This topic looks at an example that uses variants of a linked File object template.
(Note: This topic is not relevant to localizing embedded images. That process is different; it requires creating a variant of the File object used in the topic, and then updating the image in that File object variant.)
Acme has several linked images that need to be updated for its localized content.
Solution: Use a variant of the linked file object template
When localizing content you might also need to create localized versions of your images and screenshots. When you complete the localized images, store them in a separate sub folder for each locale.
Using this method, you'll create a variant of your linked File object template for each locale that requires localized images. Then you'll open the variant and update the Directory path so it points to a sub folder containing the images for that locale. For example, the primary template points at the Graphics folder. Variants of this template point at the sub folders for French (Graphics\FR) or German (Graphics\DE).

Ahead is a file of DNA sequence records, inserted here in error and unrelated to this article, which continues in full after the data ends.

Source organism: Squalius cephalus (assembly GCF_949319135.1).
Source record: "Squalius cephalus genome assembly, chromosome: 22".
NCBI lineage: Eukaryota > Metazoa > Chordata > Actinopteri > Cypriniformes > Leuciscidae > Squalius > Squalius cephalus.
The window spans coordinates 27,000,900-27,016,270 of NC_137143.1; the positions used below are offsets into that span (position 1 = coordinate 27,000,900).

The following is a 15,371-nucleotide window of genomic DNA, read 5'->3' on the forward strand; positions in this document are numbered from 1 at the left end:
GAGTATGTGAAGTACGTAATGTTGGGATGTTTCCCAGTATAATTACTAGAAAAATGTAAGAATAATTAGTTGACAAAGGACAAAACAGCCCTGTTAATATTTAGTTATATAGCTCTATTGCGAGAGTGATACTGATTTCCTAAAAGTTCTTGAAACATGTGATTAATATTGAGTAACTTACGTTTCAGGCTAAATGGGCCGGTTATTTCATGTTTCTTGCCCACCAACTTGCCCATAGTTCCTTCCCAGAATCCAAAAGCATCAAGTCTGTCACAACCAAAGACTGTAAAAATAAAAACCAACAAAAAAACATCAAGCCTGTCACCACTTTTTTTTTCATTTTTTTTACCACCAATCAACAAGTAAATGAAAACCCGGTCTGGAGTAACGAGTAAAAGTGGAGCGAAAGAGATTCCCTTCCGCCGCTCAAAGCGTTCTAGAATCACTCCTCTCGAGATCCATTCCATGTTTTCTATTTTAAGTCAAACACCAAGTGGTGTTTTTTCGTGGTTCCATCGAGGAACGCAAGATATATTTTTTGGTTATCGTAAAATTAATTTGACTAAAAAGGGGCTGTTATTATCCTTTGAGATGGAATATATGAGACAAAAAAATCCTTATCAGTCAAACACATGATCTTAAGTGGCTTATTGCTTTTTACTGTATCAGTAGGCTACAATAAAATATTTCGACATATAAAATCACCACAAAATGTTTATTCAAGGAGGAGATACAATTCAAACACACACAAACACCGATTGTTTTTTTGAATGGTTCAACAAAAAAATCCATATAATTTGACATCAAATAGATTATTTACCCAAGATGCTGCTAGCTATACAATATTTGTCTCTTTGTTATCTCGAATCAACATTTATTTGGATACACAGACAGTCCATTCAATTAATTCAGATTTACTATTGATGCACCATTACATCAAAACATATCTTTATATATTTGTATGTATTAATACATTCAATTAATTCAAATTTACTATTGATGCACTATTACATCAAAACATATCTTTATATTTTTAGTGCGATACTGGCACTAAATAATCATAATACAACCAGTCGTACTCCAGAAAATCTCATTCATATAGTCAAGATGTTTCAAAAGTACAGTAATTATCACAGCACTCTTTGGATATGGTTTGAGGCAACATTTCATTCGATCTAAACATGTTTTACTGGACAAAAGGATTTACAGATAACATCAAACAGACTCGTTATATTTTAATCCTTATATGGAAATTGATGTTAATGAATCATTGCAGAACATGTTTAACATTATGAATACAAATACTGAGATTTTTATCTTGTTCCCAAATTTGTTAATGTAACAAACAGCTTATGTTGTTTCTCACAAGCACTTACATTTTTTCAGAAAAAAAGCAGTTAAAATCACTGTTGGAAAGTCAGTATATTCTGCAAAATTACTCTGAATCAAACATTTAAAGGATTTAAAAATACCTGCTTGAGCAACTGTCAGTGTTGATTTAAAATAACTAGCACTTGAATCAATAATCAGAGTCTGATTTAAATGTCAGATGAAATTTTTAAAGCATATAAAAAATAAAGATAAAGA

Important: When you use this method you must be certain that each copy of the image uses the same file name. For example, the file in your Graphics folder is named image.jpg, and the localized images are also named image.jpg in your Graphics\FR and your Graphics\DE folders. The localized images cannot be used If there are variations in the file name.
When you use this method you do not need to create a variant of the File object itself. Although you are changing the picture in the image file, you are maintaining the same file name and file format. From the template, the only change in Author-it is the location where the image is stored.
When you publish the content for the source language, Author-it uses the source variant of the linked File object template that points to the Graphics folder (1). When you publish the book for the French content, Author-it automatically uses the French variant of the linked File object template (2) that points to the Graphics\FR folder (3) and picks up the image named in the File object (4).